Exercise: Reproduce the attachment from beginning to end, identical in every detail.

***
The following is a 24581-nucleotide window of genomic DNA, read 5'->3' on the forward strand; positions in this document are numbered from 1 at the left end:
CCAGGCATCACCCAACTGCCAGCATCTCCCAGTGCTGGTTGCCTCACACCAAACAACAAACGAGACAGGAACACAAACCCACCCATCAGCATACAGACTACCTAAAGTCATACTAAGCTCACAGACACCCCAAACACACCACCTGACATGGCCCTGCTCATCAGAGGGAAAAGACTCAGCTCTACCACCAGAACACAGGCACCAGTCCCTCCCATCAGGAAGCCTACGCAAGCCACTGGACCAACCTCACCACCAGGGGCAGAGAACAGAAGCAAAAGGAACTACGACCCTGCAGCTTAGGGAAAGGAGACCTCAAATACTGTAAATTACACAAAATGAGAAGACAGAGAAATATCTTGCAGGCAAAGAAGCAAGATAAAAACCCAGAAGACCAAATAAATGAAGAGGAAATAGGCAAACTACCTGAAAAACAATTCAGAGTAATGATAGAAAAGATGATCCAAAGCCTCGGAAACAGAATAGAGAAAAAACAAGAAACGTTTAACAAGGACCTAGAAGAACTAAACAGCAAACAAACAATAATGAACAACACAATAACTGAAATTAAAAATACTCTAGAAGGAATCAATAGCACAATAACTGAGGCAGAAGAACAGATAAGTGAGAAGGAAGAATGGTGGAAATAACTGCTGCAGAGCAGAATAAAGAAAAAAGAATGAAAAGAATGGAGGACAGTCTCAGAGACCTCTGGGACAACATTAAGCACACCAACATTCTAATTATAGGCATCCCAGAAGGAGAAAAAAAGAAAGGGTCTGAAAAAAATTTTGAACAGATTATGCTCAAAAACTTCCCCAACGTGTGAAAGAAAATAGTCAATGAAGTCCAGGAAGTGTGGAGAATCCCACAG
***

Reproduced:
The following is a 24581-nucleotide window of genomic DNA, read 5'->3' on the forward strand; positions in this document are numbered from 1 at the left end:
CCAGGCATCACCCAACTGCCAGCATCTCCCAGTGCTGGTTGCCTCACACCAAACAACAAACGAGACAGGAACACAAACCCACCCATCAGCATACAGACTACCTAAAGTCATACTAAGCTCACAGACACCCCAAACACACCACCTGACATGGCCCTGCTCATCAGAGGGAAAAGACTCAGCTCTACCACCAGAACACAGGCACCAGTCCCTCCCATCAGGAAGCCTACGCAAGCCACTGGACCAACCTCACCACCAGGGGCAGAGAACAGAAGCAAAAGGAACTACGACCCTGCAGCTTAGGGAAAGGAGACCTCAAATACTGTAAATTACACAAAATGAGAAGACAGAGAAATATCTTGCAGGCAAAGAAGCAAGATAAAAACCCAGAAGACCAAATAAATGAAGAGGAAATAGGCAAACTACCTGAAAAACAATTCAGAGTAATGATAGAAAAGATGATCCAAAGCCTCGGAAACAGAATAGAGAAAAAACAAGAAACGTTTAACAAGGACCTAGAAGAACTAAACAGCAAACAAACAATAATGAACAACACAATAACTGAAATTAAAAATACTCTAGAAGGAATCAATAGCACAATAACTGAGGCAGAAGAACAGATAAGTGAGAAGGAAGAATGGTGGAAATAACTGCTGCAGAGCAGAATAAAGAAAAAAGAATGAAAAGAATGGAGGACAGTCTCAGAGACCTCTGGGACAACATTAAGCACACCAACATTCTAATTATAGGCATCCCAGAAGGAGAAAAAAAGAAAGGGTCTGAAAAAAATTTTGAACAGATTATGCTCAAAAACTTCCCCAACGTGTGAAAGAAAATAGTCAATGAAGTCCAGGAAGTGTGGAGAATCCCACAG